Anyone who’s walked around the La Alma-Lincoln Park neighborhood has noticed the big, colorful Chicana/o murals adorning the sides of buildings. But what separates these murals from others you’ll find around the city are their deep rooted cultural significance to the people who’ve long called this place home. Head to the link in bio to learn more about why these Chicana/o murals are the soul of La Alma-Lincoln Park. .

Those who have driven to Mount Evans recommend taking it slow and admiring the scenery, especially around Echo Lake Park. Located about halfway between Idaho Springs and the top of Mount Evans, Echo Lake boasts excellent fishing conditions, as well as picnic facilities and hiking trails. You can also stop by the Denver Botanic Gardens' Mount Goliath location, just beyond Echo Lake. But the views aren't the only reason to take your time along the Mount Evans Scenic Byway. Recent visitors cautioned others to drive carefully and slowly since there are steep drop-offs; they also recommend dressing in layers as the temperatures fluctuate depending on the elevation.


Running continuously since 1882, the Durango and Silverton Narrow Gauge Railroad is genuinely one of the most scenic railroads in the whole of the USA. Riding the railroad is one of the more touristy things to do in Colorado, but we literally don’t care: it’s amazing. Hop on one of the coaches straight outta the 1880s (the interiors are immense; get ready to blow up your Instagram) and be whisked into a past of frontiersmen and cowboys.
It’s not just any old amusement park – but it is old. Lakeside Amusement Park was opened back in 1908 on the shores of Lake Rhoda and is still a family-run affair to this day. Take a picnic along and visit the park for one of the most fun things to do in Colorado with kids. Complete with views of the mountains from the tops of the rides, you can try out bumper cars or hit the roller coaster. If you’re travelling with young children, no sweat – there’s even rides for smaller children here too. Then again, visiting this slice of history is a pretty cool experience, no matter what age you are.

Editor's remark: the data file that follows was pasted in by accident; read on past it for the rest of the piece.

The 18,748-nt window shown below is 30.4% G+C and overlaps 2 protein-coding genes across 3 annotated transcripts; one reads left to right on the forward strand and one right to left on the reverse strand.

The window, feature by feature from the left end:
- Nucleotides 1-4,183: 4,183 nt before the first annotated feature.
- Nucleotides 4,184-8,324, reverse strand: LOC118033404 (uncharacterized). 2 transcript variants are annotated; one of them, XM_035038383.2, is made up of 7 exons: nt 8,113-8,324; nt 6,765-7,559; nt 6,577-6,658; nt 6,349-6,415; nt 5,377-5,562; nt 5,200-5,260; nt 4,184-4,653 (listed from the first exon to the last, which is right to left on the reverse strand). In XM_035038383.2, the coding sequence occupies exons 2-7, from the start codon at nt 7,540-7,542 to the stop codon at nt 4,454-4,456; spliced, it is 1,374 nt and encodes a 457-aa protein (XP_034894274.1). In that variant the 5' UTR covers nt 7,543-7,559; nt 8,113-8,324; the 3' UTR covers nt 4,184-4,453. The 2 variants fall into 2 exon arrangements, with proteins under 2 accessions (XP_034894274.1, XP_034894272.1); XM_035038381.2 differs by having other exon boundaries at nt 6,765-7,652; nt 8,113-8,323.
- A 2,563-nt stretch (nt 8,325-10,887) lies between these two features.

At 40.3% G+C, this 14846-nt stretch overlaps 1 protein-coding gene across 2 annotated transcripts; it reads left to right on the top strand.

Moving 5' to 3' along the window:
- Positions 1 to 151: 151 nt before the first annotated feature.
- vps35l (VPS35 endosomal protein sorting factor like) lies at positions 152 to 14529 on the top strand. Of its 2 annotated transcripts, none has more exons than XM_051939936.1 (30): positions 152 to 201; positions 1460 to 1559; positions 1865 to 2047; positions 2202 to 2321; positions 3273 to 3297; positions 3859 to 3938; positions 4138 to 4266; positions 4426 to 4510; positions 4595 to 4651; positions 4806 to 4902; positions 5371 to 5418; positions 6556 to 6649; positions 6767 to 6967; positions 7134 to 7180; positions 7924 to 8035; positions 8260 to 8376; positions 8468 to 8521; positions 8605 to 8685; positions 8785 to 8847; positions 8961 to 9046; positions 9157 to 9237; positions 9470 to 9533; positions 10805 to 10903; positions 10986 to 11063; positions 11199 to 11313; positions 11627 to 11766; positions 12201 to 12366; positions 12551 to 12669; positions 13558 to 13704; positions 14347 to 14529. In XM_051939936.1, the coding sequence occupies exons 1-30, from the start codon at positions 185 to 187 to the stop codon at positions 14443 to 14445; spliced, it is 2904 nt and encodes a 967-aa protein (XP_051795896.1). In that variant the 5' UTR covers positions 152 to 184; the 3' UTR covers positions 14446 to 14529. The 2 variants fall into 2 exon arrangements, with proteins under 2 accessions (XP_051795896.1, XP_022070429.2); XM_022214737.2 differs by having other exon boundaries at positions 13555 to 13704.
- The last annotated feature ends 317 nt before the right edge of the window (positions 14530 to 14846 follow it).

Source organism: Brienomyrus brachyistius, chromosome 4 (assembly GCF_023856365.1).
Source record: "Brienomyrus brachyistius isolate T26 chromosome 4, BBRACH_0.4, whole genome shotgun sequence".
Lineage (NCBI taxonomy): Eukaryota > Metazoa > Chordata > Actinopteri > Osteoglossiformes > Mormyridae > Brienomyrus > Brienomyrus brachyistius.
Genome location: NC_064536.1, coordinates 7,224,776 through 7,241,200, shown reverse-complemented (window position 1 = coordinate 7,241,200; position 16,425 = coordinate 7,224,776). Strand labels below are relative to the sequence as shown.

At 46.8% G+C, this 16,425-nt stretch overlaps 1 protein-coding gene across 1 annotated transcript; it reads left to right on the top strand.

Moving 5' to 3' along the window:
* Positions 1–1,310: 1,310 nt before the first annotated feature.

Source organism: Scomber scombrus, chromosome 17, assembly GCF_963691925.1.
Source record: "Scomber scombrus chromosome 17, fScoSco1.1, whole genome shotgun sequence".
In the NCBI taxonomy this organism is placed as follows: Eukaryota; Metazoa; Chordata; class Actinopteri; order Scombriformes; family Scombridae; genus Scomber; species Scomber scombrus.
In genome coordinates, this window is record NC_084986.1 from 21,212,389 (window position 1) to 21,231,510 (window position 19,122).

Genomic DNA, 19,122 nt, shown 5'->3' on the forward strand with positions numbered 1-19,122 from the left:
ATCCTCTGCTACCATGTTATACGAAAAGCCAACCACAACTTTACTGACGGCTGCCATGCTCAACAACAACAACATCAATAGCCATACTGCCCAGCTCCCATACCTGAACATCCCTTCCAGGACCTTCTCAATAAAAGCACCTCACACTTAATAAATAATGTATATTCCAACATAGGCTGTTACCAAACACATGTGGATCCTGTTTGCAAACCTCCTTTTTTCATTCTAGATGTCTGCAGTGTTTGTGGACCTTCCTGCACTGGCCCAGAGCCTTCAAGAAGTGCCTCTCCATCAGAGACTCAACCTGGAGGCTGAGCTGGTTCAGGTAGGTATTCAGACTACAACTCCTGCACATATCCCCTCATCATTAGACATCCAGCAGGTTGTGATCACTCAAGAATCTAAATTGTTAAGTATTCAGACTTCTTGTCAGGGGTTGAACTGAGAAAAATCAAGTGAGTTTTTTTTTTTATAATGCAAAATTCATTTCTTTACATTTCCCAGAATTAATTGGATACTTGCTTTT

The Royal Gorge is a pretty epic spot. Hosting the tallest suspension bridge in the world, the soaring walls of this cut in the Earth tower 1,000 feet above the raging Arkansas River. If you’re up for the challenge, how about some white river rafting to best soak up the dramatic natural scenery? Even though it’s one of the most adventurous things you can do in Colorado if you’re a first-timer, don’t worry: it can be done! It’s the sort of experience that’ll either make you think, “wow, I really need to do this again!” … or “that was terrifying, let’s never do that again.” Who knows? But you won’t know unless you try!

The International Church of Cannabis is one thing, but the Cathedral Basilica of the Immaculate Conception is another level entirely. Conceived in the mid-19th century and finished by 1911 and costing a cool half a million dollars, this impressive cathedral is a pretty impressive place to visit. It’s the kind of thing you might expect, well, not in the USA, but here it is in all its Catholic glory.


Denver's Union Station is a two for one: it's a working public transit station and a highly praised dining and shopping center. The station was a huge success when it first opened to the public in 1881, providing railroad service until the center of the building caught fire in 1894. The architecture from the 1917 redevelopment remains and today, it's home to an Amtrak hub and a bus concourse. Located in the hip Lower Downtown neighborhood (aka LoDo), with multiple dining options and boutiques, and The Crawford Hotel, Union Station is a newfound entertainment center.
In 1858, a group of American Indians and settlers struck gold at the foot of the Rocky Mountains. Their discovery soon spread back to the East Coast, prompting people to pick up and move west. The site of the original pioneer camp (known back then as Auraria) soon grew into the charming area now known as Larimer Square. Although the city has since expanded, this historic neighborhood remains the heart and soul of the Mile High City, and according to some, it's the place to start your Denver experience. It's also a featured stop on many of the best Denver tours. Recent visitors attest that Larimer Square is always buzzing with life, thanks to the area's numerous restaurants, shops and nightlife venues.

The 16th Street Mall is to Denver what Rodeo Drive is to Los Angeles. This mile-long pedestrian thoroughfare, which stretches across the southern end of the LoDo district and bypasses Larimer Square, is lined with a variety of stores, restaurants and entertainment venues, making it a popular place to visit at nearly all hours of the day (although some travelers note that the area can feel a bit dicey at night, despite a heavy police presence). Even if you're not looking to give your credit card a workout, recent visitors recommend taking a stroll along the 16th Street Mall, as it leads to some excellent people-watching.